Here’s an interesting clipping from The News and Herald (South Carolina), 1881:
The concept lasted a while, and there are several stories floating around about bullfrogs being tossed into butter churns by reluctant children eager to avoid their chores. Here’s another clipping from 1955 about a boy who thought it’d be clever to use the idea in a butter churning contest:
He may have been disqualified, but it’s clear the story delighted many: this exact article can be found in newspapers in Montana, Kansas, Ohio, New York, and Texas, along with several others.
And here’s another clipping from 1977 about the story of the bullfrog in the buttermilk:
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This week in 1908, the first Model T Ford is produced at the Piquette Avenue plant in Detroit, Michigan.
Though $850 was not exactly cheap in 1908, it was a great deal more affordable for the average person than most cars available at the time. The Model T sold very well—more than 15 million models were made over the next 20 years—and it took cars from an occasional luxury for the wealthy to an every day item for everyone.
Eventually the customers wanted style as well as reliability, and the Model T was pushed aside in favor of cars with more variety. The last model left assembly lines in 1927.
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Gerber’s business has long been babies, but that doesn’t mean they’ve always stuck to that market. Over the years they’ve tried some pretty bizarre ideas to branch out beyond baby food.
Perhaps the strangest of these happened over the course of a couple years in the 1970s. Gerber created meal-in-a-jar fare under the name “Singles,” aimed at adults and the college crowd. It didn’t go too well.
Most articles mocked the move as desperate and ill-conceived, and within 2 years the Gerber Singles idea was scrapped. The jars were pulled from the shelves and Singles became a weird, head-scratching memory.
Find more on Gerber and their attempts to expand the business among the results of this search.
On September 15, 1896, more than 40,000 people crowded at the train tracks near Waco, Texas. Each eagerly awaited the moment when two locomotives traveling at full speed on the same track would collide in a magnificent moment of twisting metal and mayhem. The train crash was a planned publicity stunt to revive the Missouri, Kansas and Texas Railroad, commonly known as the Katy.
The event was the brainchild of a man named William Crush, and you’ll probably not be surprised to hear that he was a friend of famous showman P. T. Barnum. Crush figured that a theatrical train wreck would help the Katy in a time of economic downturn. This proved to be true, but despite many careful precautions the wreck did not go as Crush had intended.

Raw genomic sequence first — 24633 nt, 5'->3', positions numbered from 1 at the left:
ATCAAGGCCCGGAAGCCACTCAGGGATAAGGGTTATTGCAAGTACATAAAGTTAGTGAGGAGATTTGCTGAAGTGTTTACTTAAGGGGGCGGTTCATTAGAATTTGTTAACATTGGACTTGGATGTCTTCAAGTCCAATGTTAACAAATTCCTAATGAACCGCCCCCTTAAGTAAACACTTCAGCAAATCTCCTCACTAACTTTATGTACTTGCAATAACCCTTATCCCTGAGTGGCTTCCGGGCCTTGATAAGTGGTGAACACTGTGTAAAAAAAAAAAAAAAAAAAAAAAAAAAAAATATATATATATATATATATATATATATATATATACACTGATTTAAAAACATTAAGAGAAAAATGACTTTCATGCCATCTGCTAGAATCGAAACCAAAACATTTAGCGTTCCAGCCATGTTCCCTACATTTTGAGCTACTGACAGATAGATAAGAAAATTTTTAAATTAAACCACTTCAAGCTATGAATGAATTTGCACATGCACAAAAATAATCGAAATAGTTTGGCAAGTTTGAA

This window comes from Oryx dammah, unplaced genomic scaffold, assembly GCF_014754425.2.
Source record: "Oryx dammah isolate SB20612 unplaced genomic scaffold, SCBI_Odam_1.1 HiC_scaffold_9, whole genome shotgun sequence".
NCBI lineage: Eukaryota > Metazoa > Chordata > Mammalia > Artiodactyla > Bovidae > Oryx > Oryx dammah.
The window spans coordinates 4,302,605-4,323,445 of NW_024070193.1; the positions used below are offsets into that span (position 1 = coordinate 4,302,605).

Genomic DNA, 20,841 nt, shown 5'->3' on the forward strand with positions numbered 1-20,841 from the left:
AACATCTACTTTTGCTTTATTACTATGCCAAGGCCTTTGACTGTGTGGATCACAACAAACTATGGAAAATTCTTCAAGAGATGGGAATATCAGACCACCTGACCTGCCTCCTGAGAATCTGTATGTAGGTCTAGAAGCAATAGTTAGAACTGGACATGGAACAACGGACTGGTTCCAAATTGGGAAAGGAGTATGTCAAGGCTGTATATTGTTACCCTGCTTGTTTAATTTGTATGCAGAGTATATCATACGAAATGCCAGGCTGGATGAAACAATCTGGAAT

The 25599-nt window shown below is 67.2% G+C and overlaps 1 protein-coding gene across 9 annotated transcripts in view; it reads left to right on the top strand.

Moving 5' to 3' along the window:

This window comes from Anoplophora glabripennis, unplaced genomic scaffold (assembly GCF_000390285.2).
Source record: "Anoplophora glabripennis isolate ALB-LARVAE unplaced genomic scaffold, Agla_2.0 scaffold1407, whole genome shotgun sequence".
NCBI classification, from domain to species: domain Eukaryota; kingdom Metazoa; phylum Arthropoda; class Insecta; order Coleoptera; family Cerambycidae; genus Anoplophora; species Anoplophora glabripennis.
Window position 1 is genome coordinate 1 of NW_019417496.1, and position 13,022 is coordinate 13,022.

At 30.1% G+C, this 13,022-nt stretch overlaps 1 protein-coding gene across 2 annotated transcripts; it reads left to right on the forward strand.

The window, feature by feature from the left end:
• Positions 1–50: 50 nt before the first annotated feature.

The trains, carrying 6 boxcars each, both backed up a mile on the hills that surrounded a valley full of excited spectators. On a signal from Crush, the train conductors opened the throttles, tied down the whistles, and jumped free. The trains rushed toward each other, collided and careened from the tracks in a gloriously entertaining way. Then the boilers exploded.
Three were killed and many others wounded from the unanticipated shower of shrapnel. Crush was fired and then almost immediately rehired as the company realized his stunt—though deadly—had done exactly what it was meant to do. Business soared thanks to the publicity of the accident.
For more on Crush and his literal train wreck of a publicity stunt, take a look at the results of this search on Newspapers.com.
No doubt you’ve heard of P.T. Barnum, famous showman and founder of the Barnum & Bailey Circus. Along with his talent for business and spectacle, Barnum is known for his myriad hoaxes. At age 25 Barnum took his first step into showmanship with the purchase and exploitation of an elderly African-American slave named Joice Heth.
Portrayal of Heth and Barnum from the Potsville Herald, 1935
When Joice Heth was sold to Barnum in 1835, she was blind and mostly paralyzed, only able to talk and slightly move her right arm. He exhibited her as the former nurse of George Washington. Yes, the very same man who was first president of the United States, who had been born over a century earlier. Naturally, Heth was paraded around as a curiosity for being an unbelievable 161 years old.
There is some uncertainty about the origin of her story—according to Barnum, Heth’s age and history were told to him by her previous owner, and Heth played her role with no instruction. She sang old hymns, recounted stories about her time as Washington’s nurse and made Barnum a whole lot of money in the process.
Yet some (well, many) doubted the truthfulness of Barnum’s claim. So when Joice Heth died a year later, he arranged for a public autopsy—at 50 cents a ticket, of course. Leave it to Barnum to find a way to make money off morbidity. The autopsy showed that Heth could not have been more than 80 years old. Despite this misleading start to his career, Barnum went on to further fame in the business of spectacle and curiosity.